• Join SCM on an Urban Safari +

    Come explore Portland's unpaved streets and alleys with SCM on October 25. The Urban Safari is limited to off-road vehicles of European descent. Team SCM will be driving the Safari Méhari! Sign up here. Read More
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1920 duesenberg model j convertible victoria

The model J Duesenberg has long been regarded as the most outstanding example of design and engineering of the classic era. Introduced in 1929, trading was halted on the New York stock exchange for the announcement. At $8,500 for the chassis alone, it was by far the most expensive car in America. With coachwork, the delivered price of many Duesenbergs approached $20,000, a staggering sum at a time when a typical new family car cost around $500.

Few would argue that the car's features did not support its price. Indeed, the Model J's specifications sound current today: 265 horsepower, double overhead camshafts, four valves per cylinder, power hydraulic brakes and, eventually, an optional supercharger.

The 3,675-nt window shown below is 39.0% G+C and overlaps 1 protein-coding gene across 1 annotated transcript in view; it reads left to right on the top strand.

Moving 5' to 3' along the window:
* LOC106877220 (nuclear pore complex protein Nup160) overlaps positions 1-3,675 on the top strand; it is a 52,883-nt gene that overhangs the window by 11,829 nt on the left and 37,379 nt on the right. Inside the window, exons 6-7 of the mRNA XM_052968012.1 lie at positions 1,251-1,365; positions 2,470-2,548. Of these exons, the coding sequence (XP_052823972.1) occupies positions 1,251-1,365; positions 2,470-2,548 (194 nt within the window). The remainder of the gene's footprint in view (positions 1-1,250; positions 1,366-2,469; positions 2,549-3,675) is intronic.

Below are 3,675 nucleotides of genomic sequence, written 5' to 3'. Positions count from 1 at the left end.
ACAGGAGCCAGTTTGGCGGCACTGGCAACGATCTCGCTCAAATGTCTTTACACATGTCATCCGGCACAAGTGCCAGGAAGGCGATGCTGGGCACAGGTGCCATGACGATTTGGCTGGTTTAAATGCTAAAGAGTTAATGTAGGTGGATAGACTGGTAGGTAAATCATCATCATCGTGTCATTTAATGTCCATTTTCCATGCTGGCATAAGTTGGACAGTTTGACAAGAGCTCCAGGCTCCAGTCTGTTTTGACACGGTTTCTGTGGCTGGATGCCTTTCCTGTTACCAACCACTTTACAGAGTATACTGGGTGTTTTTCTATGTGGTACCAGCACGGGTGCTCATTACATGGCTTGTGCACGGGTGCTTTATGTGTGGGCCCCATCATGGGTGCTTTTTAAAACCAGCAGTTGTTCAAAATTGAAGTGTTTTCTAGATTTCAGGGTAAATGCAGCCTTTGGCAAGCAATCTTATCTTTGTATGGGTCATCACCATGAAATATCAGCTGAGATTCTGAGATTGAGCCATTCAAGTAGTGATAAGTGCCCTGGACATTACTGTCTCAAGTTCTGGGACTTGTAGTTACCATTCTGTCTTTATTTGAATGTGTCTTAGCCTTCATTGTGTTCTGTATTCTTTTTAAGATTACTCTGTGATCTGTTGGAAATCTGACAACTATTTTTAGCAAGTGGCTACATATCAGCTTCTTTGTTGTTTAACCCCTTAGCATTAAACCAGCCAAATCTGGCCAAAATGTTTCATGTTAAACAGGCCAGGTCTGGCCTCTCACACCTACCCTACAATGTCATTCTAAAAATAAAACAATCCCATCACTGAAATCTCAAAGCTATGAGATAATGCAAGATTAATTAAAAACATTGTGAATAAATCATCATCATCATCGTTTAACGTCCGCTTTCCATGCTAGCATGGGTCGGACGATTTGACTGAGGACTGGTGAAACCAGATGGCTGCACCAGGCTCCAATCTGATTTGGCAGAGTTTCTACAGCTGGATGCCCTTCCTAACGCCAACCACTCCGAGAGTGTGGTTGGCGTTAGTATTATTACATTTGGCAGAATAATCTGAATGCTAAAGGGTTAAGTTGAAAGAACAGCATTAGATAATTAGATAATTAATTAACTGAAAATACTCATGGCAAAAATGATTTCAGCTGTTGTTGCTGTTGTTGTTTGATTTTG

The new Duesenberg was tailor-made for the custom-body industry. It had the power and stance to carry imposing coachwork, and the style and grace of the factory sheet metal was ideally suited for the execution of elegant custom coachwork. One coachbuilder that crafted such beautiful Duesenberg bodies was the Paris-based firm of Hibbard & Darrin, founded by Americans Tom Hibbard and Howard "Dutch" Darrin in 1922.

Hibbard & Darrin was one of the few coachbuilders to modify the Duesenberg hood sheet metal, and J277 is one of a handful of cars on which they modified the body side moulding to end in a delightful sweep spear.

After a documented series of owners, noted collector Andrew Darling bought J277 in August 1970. Although complete and serviceable, the car's age was showing. In the early 1970s, Mr. Darling commissioned the premier restorer of the day, Beaver Colver, to undertake a full body-off restoration. It is a measure of the quality of this restoration that it has received only maintenance since, and remains in high-point condition today.